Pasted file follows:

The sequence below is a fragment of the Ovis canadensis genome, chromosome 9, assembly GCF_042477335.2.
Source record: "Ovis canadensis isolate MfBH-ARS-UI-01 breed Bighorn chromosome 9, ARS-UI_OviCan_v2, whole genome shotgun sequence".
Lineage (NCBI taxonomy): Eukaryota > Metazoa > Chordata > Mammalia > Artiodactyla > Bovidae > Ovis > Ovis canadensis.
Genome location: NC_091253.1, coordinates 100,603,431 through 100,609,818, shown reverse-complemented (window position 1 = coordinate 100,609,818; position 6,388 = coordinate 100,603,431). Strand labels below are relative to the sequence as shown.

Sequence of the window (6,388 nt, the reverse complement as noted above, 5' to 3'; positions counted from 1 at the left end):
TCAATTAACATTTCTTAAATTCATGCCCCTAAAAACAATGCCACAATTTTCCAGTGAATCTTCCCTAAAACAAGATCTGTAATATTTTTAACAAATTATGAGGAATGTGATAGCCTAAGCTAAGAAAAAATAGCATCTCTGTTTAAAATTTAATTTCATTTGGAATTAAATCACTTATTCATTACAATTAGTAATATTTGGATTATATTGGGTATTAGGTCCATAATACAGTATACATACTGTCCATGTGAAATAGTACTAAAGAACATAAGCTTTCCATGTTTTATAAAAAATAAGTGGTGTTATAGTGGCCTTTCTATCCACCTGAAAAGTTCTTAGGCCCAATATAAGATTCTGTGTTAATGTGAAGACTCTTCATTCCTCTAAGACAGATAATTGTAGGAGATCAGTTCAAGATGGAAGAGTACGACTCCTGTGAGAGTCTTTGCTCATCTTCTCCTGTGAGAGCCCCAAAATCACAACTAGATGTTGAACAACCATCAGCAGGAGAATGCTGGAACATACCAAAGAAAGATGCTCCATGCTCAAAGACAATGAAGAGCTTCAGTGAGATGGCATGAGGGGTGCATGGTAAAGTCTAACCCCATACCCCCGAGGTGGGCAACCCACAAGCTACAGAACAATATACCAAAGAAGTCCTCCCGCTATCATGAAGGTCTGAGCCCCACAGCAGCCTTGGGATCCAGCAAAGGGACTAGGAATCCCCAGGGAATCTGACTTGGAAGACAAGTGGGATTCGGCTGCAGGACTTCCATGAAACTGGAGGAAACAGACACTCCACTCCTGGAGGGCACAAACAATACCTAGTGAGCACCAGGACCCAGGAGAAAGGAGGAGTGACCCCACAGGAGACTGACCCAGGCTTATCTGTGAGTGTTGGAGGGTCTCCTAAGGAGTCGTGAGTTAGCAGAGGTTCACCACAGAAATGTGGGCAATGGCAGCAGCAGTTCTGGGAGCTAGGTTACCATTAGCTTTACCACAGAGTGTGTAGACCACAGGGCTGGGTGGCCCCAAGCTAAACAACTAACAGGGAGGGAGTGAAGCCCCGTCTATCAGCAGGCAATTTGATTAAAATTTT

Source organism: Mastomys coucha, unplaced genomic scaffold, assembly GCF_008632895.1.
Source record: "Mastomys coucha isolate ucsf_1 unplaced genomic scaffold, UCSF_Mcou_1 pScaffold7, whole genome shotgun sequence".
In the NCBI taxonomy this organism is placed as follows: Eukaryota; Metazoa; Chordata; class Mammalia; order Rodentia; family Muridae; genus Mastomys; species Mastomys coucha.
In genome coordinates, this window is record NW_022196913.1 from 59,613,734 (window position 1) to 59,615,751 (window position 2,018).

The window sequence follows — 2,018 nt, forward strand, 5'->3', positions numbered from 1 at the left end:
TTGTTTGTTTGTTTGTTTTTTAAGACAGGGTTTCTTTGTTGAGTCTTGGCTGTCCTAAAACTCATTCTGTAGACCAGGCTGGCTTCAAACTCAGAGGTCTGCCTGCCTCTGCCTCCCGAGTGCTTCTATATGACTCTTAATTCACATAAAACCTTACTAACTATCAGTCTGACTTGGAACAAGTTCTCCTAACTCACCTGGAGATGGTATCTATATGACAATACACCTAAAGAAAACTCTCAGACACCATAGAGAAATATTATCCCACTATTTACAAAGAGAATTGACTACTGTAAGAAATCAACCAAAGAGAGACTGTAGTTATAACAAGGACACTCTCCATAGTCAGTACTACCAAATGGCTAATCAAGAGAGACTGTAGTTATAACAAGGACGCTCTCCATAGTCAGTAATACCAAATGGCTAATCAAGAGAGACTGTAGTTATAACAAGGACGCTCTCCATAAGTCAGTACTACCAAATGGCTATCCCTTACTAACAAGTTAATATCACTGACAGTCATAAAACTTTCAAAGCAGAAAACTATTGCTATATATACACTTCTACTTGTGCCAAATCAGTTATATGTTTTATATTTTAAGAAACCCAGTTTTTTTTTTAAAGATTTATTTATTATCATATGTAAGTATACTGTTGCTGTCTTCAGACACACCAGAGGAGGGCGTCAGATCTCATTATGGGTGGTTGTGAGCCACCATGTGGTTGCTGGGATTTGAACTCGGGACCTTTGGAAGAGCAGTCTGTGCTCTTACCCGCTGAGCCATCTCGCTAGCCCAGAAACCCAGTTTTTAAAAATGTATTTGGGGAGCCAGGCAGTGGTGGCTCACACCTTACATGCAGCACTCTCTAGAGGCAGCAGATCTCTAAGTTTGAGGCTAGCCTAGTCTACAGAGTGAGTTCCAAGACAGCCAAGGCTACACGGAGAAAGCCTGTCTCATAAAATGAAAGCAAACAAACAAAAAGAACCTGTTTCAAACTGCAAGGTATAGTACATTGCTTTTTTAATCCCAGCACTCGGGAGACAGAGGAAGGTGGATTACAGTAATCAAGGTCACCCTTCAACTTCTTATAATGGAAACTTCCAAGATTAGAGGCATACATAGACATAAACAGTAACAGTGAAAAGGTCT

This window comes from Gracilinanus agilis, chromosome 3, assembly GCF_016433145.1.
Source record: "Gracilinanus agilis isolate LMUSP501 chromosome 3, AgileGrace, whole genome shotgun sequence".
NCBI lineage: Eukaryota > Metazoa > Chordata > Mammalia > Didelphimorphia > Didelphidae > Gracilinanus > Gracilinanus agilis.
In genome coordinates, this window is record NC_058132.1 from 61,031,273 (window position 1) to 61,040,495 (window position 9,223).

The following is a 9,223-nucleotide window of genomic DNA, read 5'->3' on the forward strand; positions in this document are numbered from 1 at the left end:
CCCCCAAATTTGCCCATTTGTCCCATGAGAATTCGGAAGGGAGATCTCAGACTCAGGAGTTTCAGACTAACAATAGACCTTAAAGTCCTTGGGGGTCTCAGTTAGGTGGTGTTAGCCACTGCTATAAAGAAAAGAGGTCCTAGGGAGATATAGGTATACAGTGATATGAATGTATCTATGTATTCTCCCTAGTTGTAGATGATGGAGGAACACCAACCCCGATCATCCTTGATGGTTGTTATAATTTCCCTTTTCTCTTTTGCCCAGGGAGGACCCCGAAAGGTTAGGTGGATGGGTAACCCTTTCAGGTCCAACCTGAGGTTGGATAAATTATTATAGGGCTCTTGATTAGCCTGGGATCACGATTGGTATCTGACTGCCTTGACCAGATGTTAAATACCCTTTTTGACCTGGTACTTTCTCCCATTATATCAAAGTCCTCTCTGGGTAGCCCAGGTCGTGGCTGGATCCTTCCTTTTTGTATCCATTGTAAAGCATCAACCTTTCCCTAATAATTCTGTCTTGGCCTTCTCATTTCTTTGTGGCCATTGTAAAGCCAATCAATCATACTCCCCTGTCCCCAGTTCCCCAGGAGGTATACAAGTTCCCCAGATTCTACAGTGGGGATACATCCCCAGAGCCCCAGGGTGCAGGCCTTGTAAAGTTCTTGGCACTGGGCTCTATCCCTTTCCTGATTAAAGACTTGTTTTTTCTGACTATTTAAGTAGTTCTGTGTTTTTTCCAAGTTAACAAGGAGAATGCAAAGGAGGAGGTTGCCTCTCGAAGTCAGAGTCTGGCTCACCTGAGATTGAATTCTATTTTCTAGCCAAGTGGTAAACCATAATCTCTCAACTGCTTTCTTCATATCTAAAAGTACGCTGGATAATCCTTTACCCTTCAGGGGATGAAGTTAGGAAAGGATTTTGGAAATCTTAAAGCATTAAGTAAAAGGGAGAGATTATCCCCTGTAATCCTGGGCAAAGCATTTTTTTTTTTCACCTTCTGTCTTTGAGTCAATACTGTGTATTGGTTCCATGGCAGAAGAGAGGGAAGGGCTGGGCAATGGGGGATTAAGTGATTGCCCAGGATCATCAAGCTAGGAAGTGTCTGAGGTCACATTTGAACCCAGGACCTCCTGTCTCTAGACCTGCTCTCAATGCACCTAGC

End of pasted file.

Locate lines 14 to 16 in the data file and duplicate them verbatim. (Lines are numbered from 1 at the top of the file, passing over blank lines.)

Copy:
Source record: "Gracilinanus agilis isolate LMUSP501 chromosome 3, AgileGrace, whole genome shotgun sequence".
NCBI lineage: Eukaryota > Metazoa > Chordata > Mammalia > Didelphimorphia > Didelphidae > Gracilinanus > Gracilinanus agilis.
In genome coordinates, this window is record NC_058132.1 from 61,031,273 (window position 1) to 61,040,495 (window position 9,223).